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Final Moon Knight TV Spot Confirms A Tragic Detail About Marc Spector

The Marvel Cinematic Universe continues to grow on Disney+ with the arrival of "Moon Knight," which follows Marc Spector (Oscar Isaac) who realizes his life isn't what it seems to be. This will sound familiar to comic book readers, as the character has been a fan-favorite since his debut back in "Werewolf By Night" #32 (via Fandom). Spector was originally a mercenary-for-hire, but when he's left for dead in North Sudan, he crawls into a tomb near the statue of Khonshu — the God of the Moon and protector of travelers at night.

Spector's dying spirit makes a deal with Khonshu, agreeing to act as his agent on Earth while also defending the innocent. This is all because Khonshu doesn't actually exist on our plane of reality, so he can't personally carry out his plans or defeat his enemies. Spector's experience as a mercenary gives him the martial arts skills he needs as a defender of the streets, and his deal with Khonshu grants him a form of immortality as the God resurrects him if and when he dies — a handy ability for dealing with supervillains and other threats.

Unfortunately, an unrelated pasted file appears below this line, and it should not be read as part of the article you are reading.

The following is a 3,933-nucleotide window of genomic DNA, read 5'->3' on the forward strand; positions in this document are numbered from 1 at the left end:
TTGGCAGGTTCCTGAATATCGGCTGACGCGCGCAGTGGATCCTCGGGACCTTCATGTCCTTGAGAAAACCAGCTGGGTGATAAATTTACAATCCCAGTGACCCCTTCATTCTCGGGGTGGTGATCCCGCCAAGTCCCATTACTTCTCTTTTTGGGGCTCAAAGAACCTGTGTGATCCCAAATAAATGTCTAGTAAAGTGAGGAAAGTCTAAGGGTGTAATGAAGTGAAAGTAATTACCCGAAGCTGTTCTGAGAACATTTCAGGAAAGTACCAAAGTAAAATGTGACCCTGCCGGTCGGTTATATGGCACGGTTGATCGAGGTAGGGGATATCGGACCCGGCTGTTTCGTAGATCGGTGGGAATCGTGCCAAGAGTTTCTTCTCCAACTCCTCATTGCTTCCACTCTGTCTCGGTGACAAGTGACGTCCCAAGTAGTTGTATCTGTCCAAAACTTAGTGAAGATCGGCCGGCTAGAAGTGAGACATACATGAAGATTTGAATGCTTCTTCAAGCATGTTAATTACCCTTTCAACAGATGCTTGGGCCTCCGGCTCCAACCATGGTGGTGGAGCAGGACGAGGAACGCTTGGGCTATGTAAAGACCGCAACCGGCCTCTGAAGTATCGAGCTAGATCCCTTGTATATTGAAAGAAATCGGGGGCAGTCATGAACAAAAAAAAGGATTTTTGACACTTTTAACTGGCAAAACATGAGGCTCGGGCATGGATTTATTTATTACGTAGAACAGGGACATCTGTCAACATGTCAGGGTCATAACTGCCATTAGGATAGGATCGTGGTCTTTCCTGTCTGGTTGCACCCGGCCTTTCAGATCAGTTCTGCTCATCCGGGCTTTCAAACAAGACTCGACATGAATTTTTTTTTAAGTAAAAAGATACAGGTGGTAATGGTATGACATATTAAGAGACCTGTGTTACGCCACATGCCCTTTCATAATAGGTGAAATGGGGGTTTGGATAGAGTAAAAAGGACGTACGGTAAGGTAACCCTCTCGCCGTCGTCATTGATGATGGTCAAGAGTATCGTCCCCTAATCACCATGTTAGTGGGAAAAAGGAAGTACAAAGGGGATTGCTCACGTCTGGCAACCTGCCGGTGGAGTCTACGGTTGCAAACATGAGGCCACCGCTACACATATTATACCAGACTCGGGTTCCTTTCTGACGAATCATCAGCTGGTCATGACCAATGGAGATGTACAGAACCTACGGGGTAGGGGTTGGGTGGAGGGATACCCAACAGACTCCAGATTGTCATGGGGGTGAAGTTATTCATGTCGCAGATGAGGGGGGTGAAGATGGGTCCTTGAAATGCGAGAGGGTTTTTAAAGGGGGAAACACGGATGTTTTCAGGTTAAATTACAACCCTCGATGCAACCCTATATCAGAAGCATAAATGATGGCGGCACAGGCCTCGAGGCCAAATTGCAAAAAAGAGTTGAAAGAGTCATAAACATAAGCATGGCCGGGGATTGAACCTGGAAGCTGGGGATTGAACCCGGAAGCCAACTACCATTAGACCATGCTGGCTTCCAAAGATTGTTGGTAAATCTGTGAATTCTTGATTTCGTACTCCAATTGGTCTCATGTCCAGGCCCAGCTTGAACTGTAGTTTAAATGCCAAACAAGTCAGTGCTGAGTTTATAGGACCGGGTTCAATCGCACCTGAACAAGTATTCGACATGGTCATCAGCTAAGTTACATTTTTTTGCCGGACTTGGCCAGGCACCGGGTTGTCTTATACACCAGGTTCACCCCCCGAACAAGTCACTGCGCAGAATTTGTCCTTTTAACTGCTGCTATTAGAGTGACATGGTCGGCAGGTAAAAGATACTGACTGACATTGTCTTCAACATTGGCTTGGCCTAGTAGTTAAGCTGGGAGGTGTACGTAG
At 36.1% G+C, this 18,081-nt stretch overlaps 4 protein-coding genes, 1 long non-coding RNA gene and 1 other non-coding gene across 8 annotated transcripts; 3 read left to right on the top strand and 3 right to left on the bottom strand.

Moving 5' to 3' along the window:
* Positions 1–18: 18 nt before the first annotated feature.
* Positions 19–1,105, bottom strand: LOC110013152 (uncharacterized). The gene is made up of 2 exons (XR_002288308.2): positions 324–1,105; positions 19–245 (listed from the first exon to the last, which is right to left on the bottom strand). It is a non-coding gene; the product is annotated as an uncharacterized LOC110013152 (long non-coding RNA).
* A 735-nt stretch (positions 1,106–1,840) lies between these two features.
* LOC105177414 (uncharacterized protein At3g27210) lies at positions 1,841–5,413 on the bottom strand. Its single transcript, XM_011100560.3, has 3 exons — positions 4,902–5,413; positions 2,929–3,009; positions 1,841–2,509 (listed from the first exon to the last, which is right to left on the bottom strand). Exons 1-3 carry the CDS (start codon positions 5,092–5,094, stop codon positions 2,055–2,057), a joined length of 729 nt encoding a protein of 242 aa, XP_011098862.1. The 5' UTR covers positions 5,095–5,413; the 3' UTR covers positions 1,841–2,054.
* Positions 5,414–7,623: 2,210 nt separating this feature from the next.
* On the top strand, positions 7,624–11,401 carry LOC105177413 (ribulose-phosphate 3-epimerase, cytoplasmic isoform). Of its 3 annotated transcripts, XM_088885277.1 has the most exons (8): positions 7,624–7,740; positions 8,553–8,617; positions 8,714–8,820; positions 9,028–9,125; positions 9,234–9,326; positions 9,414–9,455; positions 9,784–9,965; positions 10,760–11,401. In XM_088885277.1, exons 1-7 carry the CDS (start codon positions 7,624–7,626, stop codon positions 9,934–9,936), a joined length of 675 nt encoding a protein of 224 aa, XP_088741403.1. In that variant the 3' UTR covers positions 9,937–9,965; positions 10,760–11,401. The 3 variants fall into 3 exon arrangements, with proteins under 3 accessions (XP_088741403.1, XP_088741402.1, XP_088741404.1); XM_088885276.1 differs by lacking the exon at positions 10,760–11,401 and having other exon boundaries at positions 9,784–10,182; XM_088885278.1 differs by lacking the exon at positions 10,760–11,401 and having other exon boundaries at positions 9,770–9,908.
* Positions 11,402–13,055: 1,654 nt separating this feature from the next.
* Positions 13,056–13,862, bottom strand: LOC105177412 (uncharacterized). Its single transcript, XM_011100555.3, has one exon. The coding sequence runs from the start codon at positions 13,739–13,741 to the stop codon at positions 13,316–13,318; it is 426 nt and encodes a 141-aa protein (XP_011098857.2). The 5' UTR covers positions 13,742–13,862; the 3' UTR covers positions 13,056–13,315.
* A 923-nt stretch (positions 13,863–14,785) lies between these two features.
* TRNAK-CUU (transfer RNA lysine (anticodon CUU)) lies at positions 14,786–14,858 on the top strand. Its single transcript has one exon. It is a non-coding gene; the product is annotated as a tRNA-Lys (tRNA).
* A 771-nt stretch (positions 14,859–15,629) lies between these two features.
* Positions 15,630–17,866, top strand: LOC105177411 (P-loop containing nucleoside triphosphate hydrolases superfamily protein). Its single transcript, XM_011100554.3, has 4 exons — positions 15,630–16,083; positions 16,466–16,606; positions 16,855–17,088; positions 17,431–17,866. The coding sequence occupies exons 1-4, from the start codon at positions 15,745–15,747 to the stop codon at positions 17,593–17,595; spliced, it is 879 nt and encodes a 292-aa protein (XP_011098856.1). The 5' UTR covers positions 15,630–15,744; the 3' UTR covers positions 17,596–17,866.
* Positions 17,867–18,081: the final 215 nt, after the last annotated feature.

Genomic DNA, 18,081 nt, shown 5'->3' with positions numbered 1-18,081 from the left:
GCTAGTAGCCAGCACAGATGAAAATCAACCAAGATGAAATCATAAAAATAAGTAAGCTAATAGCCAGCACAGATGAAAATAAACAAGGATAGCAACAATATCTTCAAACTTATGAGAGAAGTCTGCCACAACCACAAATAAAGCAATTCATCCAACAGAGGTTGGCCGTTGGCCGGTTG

All of this gives Spector's stories an unpredictable streak, because it's often not clear whether he's hallucinating the wildly supernatural things that he sees. But the latest TV spot for the live-action series confirms a specific detail about Marc Spector.

Marc Spector has dissociative identity disorder

It's fair to say that Marc Spector is an incredibly complicated character due to the fact that he has several personalities, which manifest as a way of dealing with the fact that a god has taken over his brain. The first trailer hints at this as it shows Oscar Isaac playing Stephen Grant — who works in the gift shop of a museum — before an unknown woman rings him on his cellphone and calls him Marc.

But the final TV spot confirms that Spector has dissociative identity disorder, as it explicitly shows the Grant personality talking to a hallucination of the Spector personality. He even wonders if he's a "secret agent" because of everything that's happening to him, but the hero is told "it's a little more complicated." 

In the comics, Spector is the dominant identity, whereas Grant, Jake Lockley, Moon Knight, and the sharp-suited Mr. Knight are all alternate personalities. It'll be interesting to see whether all of Spector's identities commune with each other at some point in the series, but it's important to note that this is a real condition (via psychiatry.org) that affects real people.

The final "Moon Knight" TV spot also shows the hero in action, as he throws his crescent moon blades at a pair of goons while falling through the air — so it's clearly going to be just as action-packed as the comics. Thankfully there isn't long to wait, as the series starts streaming on March 30.